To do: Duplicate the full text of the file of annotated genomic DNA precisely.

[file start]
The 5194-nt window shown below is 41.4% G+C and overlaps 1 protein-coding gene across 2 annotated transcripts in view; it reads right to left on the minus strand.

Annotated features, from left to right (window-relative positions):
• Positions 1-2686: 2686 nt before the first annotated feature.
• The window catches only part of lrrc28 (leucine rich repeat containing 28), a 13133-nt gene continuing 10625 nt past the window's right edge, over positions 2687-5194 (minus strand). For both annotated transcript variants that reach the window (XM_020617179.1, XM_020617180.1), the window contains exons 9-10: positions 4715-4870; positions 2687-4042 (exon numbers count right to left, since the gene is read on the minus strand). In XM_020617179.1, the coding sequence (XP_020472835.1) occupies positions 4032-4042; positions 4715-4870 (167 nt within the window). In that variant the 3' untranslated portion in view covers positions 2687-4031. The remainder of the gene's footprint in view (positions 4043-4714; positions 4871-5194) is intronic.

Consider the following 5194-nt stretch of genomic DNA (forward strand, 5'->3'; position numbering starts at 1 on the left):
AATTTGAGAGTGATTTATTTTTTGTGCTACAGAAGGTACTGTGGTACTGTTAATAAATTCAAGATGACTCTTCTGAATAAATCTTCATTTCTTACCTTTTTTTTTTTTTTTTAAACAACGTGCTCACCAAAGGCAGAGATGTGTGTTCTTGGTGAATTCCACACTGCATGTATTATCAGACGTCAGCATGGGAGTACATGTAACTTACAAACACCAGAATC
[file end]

The 5194-nt window shown below is 41.4% G+C and overlaps 1 protein-coding gene across 2 annotated transcripts in view; it reads right to left on the minus strand.

Annotated features, from left to right (window-relative positions):
• Positions 1-2686: 2686 nt before the first annotated feature.
• The window catches only part of lrrc28 (leucine rich repeat containing 28), a 13133-nt gene continuing 10625 nt past the window's right edge, over positions 2687-5194 (minus strand). For both annotated transcript variants that reach the window (XM_020617179.1, XM_020617180.1), the window contains exons 9-10: positions 4715-4870; positions 2687-4042 (exon numbers count right to left, since the gene is read on the minus strand). In XM_020617179.1, the coding sequence (XP_020472835.1) occupies positions 4032-4042; positions 4715-4870 (167 nt within the window). In that variant the 3' untranslated portion in view covers positions 2687-4031. The remainder of the gene's footprint in view (positions 4043-4714; positions 4871-5194) is intronic.

Consider the following 5194-nt stretch of genomic DNA (forward strand, 5'->3'; position numbering starts at 1 on the left):
AATTTGAGAGTGATTTATTTTTTGTGCTACAGAAGGTACTGTGGTACTGTTAATAAATTCAAGATGACTCTTCTGAATAAATCTTCATTTCTTACCTTTTTTTTTTTTTTTTAAACAACGTGCTCACCAAAGGCAGAGATGTGTGTTCTTGGTGAATTCCACACTGCATGTATTATCAGACGTCAGCATGGGAGTACATGTAACTTACAAACACCAGAATC